February 28, 2014
TSG IntelBrief: Central Asia’s Energy Sector & Influence Shift
The development of Central Asia’s vast untapped energy resources has become one of the deciding factors in the region’s geopolitical power plays.
The emerging trend in development of resources in Central Asia appears on a steady track to collectively diminish the influence of Gazprom, and by extension, Moscow. Gazprom has already witnessed Kazakhstan’s fast becoming an energy exporter to China and other markets, rendering parts of Soviet-era energy infrastructure ineffective tools of geo-energy policy. Gazprom is equally mindful of Tethys Petroleum’s operations in Uzbekistan and Tajikistan and the potential for the two states to marginalize Gazprom’s status as a key exporter and distributor of Russian gas in the region. Tethys’ forays into Central Asian energy issues have the potential to disrupt the hold of Gazprom over much of Central Asia’s energy sources, and may open up vast energy reserves to Chinese markets, bypassing Russian interlocution. At a time when Russian influence is being challenged in some places—the EuroMaidan movement and Ukraine’s recently toppled pro-Russia President Viktor Yanukovych—Moscow is likely worried about such energy developments further weakening its geopolitical hold over the former Soviet sphere.
Tethys Petroleum is an oil and gas exploration and production company listed on the Toronto Stock Exchange. Focused on Central Asian energy markets, the majority of Tethys' operations are in Tajikistan, Uzbekistan, and Kazakhstan. The company’s Chairman and President, David Robson, is an industry veteran with background in energy markets in Ukraine and the Caucasus.
In its approach to energy markets in the region, Tethys is punching above its weight. It enters the markets at a time of fledgling investment legislature and advises local governments in developing legislature for energy investment. The company leverages strategic industry partners, such as France’s Total, benefiting from its advanced technology, and CNPC of China, enjoying its strong financial position.
As an exemplar of its regional operations, in Tajikistan, Tethys has the rights to develop the massive Bokhtar Basin, awarded in June 2013. Considered the company’s crowning achievement and in partnership with Total and CNCP, the Bokhtar Basin covers an area of 35,000 square kilometers with an estimated 28 billion barrels of recoverable oil and 3.2 trillion cubic meters of gas equivalent—twice Norway’s proven natural gas reserves. The reserves in Bokhtar are also part of the larger Amu Darya basin. (The February 3, 2014 IntelBrief covers the geostrategic importance of Afghanistan and energy developments in the Amu Darya basin and the Chinese investments in developing the Afghan part of the Basin.) According to Gustavson Associates, an international oil and gas auditing firm based in Colorado, USA, Tethys will be able to develop capacity to produce six billion cubic meters of gas from the Bokhtar Basin annually, the majority of which could be exported to China and other international customers.
Impact on Geo-Energy Dynamics
Extra-regional development walks a fine line in involvement in the region’s key energy landscape, and certain outcomes can and will be outside of its control. Uzbekistan and Tajikistan have bitter geopolitical disputes related to water and energy development. Tajikistan imports the bulk of its domestic energy from Russia and Uzbekistan, and faces stiff opposition from Tashkent in its efforts to develop the planned hydropower Rogus dam, which could limit Uzbek access to large quantities of water. The Tajik leadership is also cash-strapped in funding the construction of the Rogus dam. On a number of occasions Tashkent has cut off natural gas and water supplies to Dushanbe—most recently in January 2013.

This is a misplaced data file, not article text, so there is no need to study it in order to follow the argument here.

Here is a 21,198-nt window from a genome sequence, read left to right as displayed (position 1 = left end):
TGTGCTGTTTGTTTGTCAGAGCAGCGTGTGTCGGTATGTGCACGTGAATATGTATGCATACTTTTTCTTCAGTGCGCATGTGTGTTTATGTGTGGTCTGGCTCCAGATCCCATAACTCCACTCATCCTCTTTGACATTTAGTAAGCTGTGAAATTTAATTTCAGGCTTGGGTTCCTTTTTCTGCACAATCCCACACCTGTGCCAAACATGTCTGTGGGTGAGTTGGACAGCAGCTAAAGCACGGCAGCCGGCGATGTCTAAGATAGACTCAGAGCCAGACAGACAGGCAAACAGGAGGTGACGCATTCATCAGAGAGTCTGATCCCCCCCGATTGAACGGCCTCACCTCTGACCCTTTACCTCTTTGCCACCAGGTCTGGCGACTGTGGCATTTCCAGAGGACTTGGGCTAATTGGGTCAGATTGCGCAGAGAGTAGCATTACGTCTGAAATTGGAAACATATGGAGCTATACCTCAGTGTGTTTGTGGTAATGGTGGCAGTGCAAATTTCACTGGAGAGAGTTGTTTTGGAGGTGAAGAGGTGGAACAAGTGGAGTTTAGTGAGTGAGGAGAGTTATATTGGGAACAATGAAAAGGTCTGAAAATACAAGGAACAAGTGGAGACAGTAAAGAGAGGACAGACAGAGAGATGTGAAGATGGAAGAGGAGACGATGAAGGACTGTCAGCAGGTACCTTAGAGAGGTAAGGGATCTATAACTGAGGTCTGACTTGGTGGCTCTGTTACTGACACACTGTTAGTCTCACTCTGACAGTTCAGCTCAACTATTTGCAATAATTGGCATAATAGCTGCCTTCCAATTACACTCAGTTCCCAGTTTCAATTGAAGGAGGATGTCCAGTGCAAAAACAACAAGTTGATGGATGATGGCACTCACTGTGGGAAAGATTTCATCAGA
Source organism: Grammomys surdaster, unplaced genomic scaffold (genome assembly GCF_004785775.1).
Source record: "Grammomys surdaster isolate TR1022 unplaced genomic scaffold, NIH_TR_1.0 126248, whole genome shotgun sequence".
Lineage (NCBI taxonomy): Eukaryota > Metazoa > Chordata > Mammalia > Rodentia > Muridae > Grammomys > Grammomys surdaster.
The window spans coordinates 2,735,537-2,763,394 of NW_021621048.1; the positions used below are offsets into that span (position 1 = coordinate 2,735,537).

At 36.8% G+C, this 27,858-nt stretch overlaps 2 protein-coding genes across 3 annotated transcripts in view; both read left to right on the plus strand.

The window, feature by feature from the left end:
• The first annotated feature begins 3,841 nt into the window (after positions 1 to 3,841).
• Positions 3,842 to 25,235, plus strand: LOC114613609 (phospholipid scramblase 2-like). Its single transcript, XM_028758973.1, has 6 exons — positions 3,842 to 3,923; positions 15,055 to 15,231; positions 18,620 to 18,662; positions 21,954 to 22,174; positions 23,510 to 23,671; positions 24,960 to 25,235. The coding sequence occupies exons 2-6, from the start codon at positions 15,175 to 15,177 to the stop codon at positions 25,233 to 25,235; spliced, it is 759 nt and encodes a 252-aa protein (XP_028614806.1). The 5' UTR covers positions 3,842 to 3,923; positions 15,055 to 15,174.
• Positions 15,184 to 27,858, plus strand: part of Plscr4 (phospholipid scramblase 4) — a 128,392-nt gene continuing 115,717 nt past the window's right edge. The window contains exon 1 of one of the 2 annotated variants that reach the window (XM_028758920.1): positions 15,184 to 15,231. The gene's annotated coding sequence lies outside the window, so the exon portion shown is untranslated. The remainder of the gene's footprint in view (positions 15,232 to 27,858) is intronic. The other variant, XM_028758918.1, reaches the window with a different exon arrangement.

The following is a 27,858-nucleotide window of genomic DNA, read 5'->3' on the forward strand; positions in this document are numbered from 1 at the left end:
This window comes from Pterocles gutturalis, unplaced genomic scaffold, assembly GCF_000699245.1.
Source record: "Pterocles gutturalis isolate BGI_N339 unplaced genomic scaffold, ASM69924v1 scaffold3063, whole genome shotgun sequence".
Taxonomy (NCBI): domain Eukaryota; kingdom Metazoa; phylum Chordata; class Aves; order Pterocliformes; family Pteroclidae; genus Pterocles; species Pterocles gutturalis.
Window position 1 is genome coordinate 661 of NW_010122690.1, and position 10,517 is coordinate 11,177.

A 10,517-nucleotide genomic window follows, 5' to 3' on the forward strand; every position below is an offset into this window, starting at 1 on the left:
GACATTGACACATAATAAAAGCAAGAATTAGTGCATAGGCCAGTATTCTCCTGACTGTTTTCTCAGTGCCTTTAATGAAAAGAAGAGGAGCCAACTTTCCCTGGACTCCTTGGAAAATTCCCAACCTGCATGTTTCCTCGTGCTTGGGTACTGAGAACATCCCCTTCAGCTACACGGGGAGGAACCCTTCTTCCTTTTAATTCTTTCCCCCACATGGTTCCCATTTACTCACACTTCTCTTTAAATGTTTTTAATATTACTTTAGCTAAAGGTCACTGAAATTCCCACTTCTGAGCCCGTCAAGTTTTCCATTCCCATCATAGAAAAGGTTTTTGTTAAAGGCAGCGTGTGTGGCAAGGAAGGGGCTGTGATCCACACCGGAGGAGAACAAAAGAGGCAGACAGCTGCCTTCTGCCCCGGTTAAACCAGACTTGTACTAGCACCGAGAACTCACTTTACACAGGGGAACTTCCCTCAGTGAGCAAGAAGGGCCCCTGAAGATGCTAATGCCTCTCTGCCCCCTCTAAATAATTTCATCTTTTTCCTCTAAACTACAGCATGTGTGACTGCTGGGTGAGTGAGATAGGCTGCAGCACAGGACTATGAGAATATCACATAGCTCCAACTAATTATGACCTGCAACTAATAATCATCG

The Tajik leadership envisions the development of the Bokhtar Basin as strategic leverage that would relieve Dushanbe of its difficulties in funding the Rogus dam, reduce and gradually stop energy imports from Uzbekistan and Russia, and become a net exporter of energy to the hungry Chinese markets. Not only would such a development deal a geostrategic blow to Moscow, it would open a whole new stage for Tajikistan as an emerging player in regional energy and security issues. Dushanbe would be able to impact the direction and outcome of security and energy developments in Afghanistan.
Geo-Energy and Geo-Strategic Interests
Tethys Petroleum’s business operations take place at the intersection of geoenergy and geostrategic interests of global and regional powers in the hypersensitive region of Eurasia. They are indirectly shaping the dynamics of global rivalries in a region transformed by the global economy, where China aspires to secure its energy future for its ascending economy on the world stage, and Russia struggles to maintain its long-held energy dominance and reassert its leadership role through coercive trade policies.
• Development of the Bokhtar and the larger Amu Basin reserves will raise Tethys’ international profile and open up new opportunities in the wider Central Asia and the Caucasus
• Tethys will continue to expand in other regional energy markets, perhaps in partnership with CNPC in the southern part of the Amu River in Afghanistan, where CNPC already has operations.
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